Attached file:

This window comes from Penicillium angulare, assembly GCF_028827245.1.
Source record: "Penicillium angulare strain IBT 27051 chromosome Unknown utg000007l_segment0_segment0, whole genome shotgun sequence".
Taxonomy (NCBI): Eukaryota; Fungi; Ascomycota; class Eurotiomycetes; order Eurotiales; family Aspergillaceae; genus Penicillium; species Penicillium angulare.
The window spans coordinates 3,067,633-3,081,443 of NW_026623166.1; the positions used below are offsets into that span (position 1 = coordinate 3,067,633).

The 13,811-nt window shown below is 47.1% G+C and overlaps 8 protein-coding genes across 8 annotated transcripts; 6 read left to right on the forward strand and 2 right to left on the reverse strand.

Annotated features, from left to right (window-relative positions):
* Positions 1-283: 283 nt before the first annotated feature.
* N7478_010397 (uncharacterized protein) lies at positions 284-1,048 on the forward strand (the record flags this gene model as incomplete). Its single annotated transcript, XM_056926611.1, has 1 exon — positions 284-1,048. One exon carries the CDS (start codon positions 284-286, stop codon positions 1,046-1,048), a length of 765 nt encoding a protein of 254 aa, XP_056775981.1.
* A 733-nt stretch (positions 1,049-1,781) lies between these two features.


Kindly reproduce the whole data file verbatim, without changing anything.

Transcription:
This window comes from Penicillium angulare, assembly GCF_028827245.1.
Source record: "Penicillium angulare strain IBT 27051 chromosome Unknown utg000007l_segment0_segment0, whole genome shotgun sequence".
Taxonomy (NCBI): Eukaryota; Fungi; Ascomycota; class Eurotiomycetes; order Eurotiales; family Aspergillaceae; genus Penicillium; species Penicillium angulare.
The window spans coordinates 3,067,633-3,081,443 of NW_026623166.1; the positions used below are offsets into that span (position 1 = coordinate 3,067,633).

The 13,811-nt window shown below is 47.1% G+C and overlaps 8 protein-coding genes across 8 annotated transcripts; 6 read left to right on the forward strand and 2 right to left on the reverse strand.

Annotated features, from left to right (window-relative positions):
* Positions 1-283: 283 nt before the first annotated feature.
* N7478_010397 (uncharacterized protein) lies at positions 284-1,048 on the forward strand (the record flags this gene model as incomplete). Its single annotated transcript, XM_056926611.1, has 1 exon — positions 284-1,048. One exon carries the CDS (start codon positions 284-286, stop codon positions 1,046-1,048), a length of 765 nt encoding a protein of 254 aa, XP_056775981.1.
* A 733-nt stretch (positions 1,049-1,781) lies between these two features.